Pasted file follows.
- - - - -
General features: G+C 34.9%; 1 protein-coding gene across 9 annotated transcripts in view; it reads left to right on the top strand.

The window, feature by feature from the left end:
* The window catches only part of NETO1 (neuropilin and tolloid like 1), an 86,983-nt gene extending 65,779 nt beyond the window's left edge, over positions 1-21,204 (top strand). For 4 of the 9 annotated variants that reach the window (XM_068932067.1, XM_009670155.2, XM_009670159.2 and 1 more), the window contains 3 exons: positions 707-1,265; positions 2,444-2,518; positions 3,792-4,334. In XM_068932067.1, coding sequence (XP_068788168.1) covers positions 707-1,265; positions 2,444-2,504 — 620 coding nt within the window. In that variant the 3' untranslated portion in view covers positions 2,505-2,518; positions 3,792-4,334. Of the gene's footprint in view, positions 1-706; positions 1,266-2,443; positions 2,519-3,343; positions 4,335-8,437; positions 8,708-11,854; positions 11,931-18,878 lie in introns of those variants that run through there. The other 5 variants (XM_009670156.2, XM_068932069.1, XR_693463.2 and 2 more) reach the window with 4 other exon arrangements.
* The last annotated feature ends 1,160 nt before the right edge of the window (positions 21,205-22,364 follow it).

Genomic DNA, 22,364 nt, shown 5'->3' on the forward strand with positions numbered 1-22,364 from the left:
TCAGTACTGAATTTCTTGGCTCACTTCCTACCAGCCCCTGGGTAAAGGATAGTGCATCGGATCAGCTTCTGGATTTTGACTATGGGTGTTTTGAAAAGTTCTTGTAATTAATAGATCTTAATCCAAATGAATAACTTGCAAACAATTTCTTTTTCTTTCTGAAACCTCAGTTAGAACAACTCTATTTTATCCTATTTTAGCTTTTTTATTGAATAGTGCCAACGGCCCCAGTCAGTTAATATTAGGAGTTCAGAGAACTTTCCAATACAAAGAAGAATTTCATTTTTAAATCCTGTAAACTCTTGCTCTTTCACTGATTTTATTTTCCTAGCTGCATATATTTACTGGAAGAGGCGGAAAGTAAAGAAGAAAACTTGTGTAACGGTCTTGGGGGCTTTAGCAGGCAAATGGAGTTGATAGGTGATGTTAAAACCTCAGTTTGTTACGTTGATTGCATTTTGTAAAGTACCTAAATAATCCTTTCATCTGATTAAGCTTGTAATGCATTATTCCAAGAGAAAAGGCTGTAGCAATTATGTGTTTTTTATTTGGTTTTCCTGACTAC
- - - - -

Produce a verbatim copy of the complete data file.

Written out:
General features: G+C 34.9%; 1 protein-coding gene across 9 annotated transcripts in view; it reads left to right on the top strand.

The window, feature by feature from the left end:
* The window catches only part of NETO1 (neuropilin and tolloid like 1), an 86,983-nt gene extending 65,779 nt beyond the window's left edge, over positions 1-21,204 (top strand). For 4 of the 9 annotated variants that reach the window (XM_068932067.1, XM_009670155.2, XM_009670159.2 and 1 more), the window contains 3 exons: positions 707-1,265; positions 2,444-2,518; positions 3,792-4,334. In XM_068932067.1, coding sequence (XP_068788168.1) covers positions 707-1,265; positions 2,444-2,504 — 620 coding nt within the window. In that variant the 3' untranslated portion in view covers positions 2,505-2,518; positions 3,792-4,334. Of the gene's footprint in view, positions 1-706; positions 1,266-2,443; positions 2,519-3,343; positions 4,335-8,437; positions 8,708-11,854; positions 11,931-18,878 lie in introns of those variants that run through there. The other 5 variants (XM_009670156.2, XM_068932069.1, XR_693463.2 and 2 more) reach the window with 4 other exon arrangements.
* The last annotated feature ends 1,160 nt before the right edge of the window (positions 21,205-22,364 follow it).

Genomic DNA, 22,364 nt, shown 5'->3' on the forward strand with positions numbered 1-22,364 from the left:
TCAGTACTGAATTTCTTGGCTCACTTCCTACCAGCCCCTGGGTAAAGGATAGTGCATCGGATCAGCTTCTGGATTTTGACTATGGGTGTTTTGAAAAGTTCTTGTAATTAATAGATCTTAATCCAAATGAATAACTTGCAAACAATTTCTTTTTCTTTCTGAAACCTCAGTTAGAACAACTCTATTTTATCCTATTTTAGCTTTTTTATTGAATAGTGCCAACGGCCCCAGTCAGTTAATATTAGGAGTTCAGAGAACTTTCCAATACAAAGAAGAATTTCATTTTTAAATCCTGTAAACTCTTGCTCTTTCACTGATTTTATTTTCCTAGCTGCATATATTTACTGGAAGAGGCGGAAAGTAAAGAAGAAAACTTGTGTAACGGTCTTGGGGGCTTTAGCAGGCAAATGGAGTTGATAGGTGATGTTAAAACCTCAGTTTGTTACGTTGATTGCATTTTGTAAAGTACCTAAATAATCCTTTCATCTGATTAAGCTTGTAATGCATTATTCCAAGAGAAAAGGCTGTAGCAATTATGTGTTTTTTATTTGGTTTTCCTGACTAC